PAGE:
West Branch River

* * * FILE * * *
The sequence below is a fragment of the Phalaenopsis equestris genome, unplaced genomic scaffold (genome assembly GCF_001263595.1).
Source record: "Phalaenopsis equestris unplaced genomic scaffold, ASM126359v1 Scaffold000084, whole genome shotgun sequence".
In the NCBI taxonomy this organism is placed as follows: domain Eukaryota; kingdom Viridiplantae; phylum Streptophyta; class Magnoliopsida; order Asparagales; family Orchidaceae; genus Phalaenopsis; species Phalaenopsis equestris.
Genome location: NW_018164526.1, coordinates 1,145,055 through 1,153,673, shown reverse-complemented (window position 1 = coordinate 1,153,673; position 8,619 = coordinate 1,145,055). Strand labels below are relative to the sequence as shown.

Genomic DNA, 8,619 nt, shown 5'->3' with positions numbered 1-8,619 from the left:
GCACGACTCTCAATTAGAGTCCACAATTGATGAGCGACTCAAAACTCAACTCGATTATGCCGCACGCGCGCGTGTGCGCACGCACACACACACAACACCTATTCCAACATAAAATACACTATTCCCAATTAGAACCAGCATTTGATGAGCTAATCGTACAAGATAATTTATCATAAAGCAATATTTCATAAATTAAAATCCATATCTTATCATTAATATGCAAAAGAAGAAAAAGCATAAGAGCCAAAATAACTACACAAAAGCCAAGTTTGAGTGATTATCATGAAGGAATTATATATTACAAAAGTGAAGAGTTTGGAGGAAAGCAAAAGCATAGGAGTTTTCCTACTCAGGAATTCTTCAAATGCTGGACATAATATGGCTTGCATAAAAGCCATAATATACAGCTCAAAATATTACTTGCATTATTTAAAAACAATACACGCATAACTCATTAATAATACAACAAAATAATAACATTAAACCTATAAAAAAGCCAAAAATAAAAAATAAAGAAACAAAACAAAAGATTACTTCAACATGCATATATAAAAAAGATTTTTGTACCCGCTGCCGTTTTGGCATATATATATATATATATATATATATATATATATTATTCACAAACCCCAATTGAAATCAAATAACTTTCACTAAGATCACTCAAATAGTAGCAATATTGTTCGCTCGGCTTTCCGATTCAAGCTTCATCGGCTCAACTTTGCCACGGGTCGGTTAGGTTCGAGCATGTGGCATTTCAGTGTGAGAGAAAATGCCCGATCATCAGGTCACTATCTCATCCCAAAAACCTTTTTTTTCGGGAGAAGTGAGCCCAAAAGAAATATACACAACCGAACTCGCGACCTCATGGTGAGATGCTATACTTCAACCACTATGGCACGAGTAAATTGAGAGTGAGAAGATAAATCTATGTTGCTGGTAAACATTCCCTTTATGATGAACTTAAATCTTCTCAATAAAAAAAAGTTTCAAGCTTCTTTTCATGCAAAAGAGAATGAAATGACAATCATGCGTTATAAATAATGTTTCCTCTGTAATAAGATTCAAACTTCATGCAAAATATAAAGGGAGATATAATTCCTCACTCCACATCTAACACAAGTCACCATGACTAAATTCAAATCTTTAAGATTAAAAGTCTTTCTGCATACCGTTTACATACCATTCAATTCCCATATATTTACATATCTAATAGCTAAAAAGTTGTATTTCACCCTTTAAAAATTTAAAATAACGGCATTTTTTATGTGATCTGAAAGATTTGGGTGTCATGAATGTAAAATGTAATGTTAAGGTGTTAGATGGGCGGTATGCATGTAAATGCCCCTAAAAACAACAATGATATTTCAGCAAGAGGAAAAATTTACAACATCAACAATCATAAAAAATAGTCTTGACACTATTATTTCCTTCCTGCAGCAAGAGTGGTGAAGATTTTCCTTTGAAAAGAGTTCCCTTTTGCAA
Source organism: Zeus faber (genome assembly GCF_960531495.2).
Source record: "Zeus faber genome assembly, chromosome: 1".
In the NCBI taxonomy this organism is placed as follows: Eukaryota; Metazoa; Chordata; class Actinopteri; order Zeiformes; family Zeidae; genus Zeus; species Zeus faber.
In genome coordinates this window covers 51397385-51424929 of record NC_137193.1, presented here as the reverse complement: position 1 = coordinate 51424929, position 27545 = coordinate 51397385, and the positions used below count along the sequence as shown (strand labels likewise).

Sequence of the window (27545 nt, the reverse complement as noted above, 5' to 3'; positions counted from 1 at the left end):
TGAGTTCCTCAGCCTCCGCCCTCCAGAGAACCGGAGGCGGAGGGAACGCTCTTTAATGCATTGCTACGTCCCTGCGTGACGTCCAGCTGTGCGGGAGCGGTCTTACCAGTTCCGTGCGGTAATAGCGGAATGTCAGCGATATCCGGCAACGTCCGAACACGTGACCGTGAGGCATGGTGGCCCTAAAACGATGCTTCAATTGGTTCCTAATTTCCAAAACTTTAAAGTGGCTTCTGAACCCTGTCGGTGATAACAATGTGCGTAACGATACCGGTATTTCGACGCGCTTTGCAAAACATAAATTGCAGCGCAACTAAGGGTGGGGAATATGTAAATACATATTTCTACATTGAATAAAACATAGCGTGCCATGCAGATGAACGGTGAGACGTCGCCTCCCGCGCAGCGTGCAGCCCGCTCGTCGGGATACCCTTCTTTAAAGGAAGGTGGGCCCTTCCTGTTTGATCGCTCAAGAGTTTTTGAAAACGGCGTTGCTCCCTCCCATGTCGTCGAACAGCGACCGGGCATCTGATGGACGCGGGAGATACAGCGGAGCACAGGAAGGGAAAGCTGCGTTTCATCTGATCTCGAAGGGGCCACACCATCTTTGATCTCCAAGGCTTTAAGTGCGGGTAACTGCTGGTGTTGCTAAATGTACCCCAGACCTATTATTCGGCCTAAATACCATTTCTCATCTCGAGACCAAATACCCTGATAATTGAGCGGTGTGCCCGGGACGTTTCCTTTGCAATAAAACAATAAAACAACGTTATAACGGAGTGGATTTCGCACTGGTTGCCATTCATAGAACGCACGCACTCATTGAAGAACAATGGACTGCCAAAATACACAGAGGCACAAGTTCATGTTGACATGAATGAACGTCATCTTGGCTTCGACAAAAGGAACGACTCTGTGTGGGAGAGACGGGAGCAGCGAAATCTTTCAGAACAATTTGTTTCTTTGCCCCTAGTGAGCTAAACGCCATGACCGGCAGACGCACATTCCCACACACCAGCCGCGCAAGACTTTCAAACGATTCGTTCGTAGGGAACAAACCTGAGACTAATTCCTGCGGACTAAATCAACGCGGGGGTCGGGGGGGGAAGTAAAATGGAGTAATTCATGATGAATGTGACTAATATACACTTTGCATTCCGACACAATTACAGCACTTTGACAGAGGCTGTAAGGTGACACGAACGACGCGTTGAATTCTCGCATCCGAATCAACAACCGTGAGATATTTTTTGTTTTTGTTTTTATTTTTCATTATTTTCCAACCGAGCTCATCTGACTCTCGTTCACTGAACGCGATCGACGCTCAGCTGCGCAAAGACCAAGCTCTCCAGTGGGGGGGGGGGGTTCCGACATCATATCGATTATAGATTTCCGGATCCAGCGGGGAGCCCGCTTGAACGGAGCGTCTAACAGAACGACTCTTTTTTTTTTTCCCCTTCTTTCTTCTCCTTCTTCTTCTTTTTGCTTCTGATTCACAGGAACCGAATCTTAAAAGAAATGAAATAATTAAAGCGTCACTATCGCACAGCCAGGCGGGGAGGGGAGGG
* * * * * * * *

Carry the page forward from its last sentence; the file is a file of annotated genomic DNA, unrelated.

The West Branch of the Susquehanna River, with its numerous tributaries, drains the counties of Sullivan, Clinton, Tioga, Potter, Cameron, Elk, Clearfield, and Centre, as well as Lycoming, and shares a large water-shed tract with the Clarion and Allegheny rivers. After flowing from its remote sources about 150 miles, it then rolls on directly east about 40 miles through Clinton and Lycoming, along the north and steep flank of the Bald Eagle Mountain. When passing through Muncy Valley it describes a grand and graceful semicircular sweep around the end of the mountain, and then, after flowing through a gap in the Muncy Hills, moves directly south about 30 miles to the town of Northumberland, where it unites with the North Branch; and from thence the consolidated stream pursues its way onward in a southeasterly course to the Chesapeake Bay. Both the Reading and Pennsylvania Railroads enter Muncy Valley through this gap. The graphic structure of the cleft, with its picturesque and almost perpendicular escarpment of rock, on both sides of the river, is a puzzle to the geologist. The interesting and puzzling question is, How much of the breach is due to erosion, and how much may be owing to the shrinking, cracking, upheaving and settling of the crust of the earth? Water is not the only agent or pen with which the story of the earth has been written. There is also a force acting from beneath that causes fissures, faults, and dislocations of strata. Geologically speaking, the Susquehanna River is not near as old as the rock formation over which it flows. It has had no share in raising the hills and mountains, nor in causing the fractures and faults and dip of their strata. But as air and frost and rain have disintegrated the rocks and been leveling the surface, the river has been busy transporting the detritus into the Atlantic Ocean.
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